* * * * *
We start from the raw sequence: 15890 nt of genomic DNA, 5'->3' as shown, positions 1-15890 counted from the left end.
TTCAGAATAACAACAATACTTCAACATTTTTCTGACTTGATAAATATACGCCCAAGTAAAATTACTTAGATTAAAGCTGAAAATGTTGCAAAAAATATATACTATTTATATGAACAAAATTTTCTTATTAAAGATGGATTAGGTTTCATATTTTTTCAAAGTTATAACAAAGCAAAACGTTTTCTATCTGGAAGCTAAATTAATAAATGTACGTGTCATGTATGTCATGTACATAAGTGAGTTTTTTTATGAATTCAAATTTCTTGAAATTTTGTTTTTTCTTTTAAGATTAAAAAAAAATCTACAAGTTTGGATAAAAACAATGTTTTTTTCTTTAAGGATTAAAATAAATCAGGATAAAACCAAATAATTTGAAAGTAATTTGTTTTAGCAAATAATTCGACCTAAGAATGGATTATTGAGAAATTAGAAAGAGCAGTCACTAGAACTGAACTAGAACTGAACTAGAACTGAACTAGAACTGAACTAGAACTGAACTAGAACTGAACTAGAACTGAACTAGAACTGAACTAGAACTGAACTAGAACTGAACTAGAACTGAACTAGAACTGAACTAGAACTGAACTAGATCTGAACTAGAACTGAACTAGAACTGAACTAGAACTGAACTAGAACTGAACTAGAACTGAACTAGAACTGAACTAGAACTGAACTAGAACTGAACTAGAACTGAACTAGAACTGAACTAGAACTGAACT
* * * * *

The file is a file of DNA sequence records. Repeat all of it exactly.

We start from the raw sequence: 15890 nt of genomic DNA, 5'->3' as shown, positions 1-15890 counted from the left end.
TTCAGAATAACAACAATACTTCAACATTTTTCTGACTTGATAAATATACGCCCAAGTAAAATTACTTAGATTAAAGCTGAAAATGTTGCAAAAAATATATACTATTTATATGAACAAAATTTTCTTATTAAAGATGGATTAGGTTTCATATTTTTTCAAAGTTATAACAAAGCAAAACGTTTTCTATCTGGAAGCTAAATTAATAAATGTACGTGTCATGTATGTCATGTACATAAGTGAGTTTTTTTATGAATTCAAATTTCTTGAAATTTTGTTTTTTCTTTTAAGATTAAAAAAAAATCTACAAGTTTGGATAAAAACAATGTTTTTTTCTTTAAGGATTAAAATAAATCAGGATAAAACCAAATAATTTGAAAGTAATTTGTTTTAGCAAATAATTCGACCTAAGAATGGATTATTGAGAAATTAGAAAGAGCAGTCACTAGAACTGAACTAGAACTGAACTAGAACTGAACTAGAACTGAACTAGAACTGAACTAGAACTGAACTAGAACTGAACTAGAACTGAACTAGAACTGAACTAGAACTGAACTAGAACTGAACTAGAACTGAACTAGAACTGAACTAGATCTGAACTAGAACTGAACTAGAACTGAACTAGAACTGAACTAGAACTGAACTAGAACTGAACTAGAACTGAACTAGAACTGAACTAGAACTGAACTAGAACTGAACTAGAACTGAACTAGAACTGAACT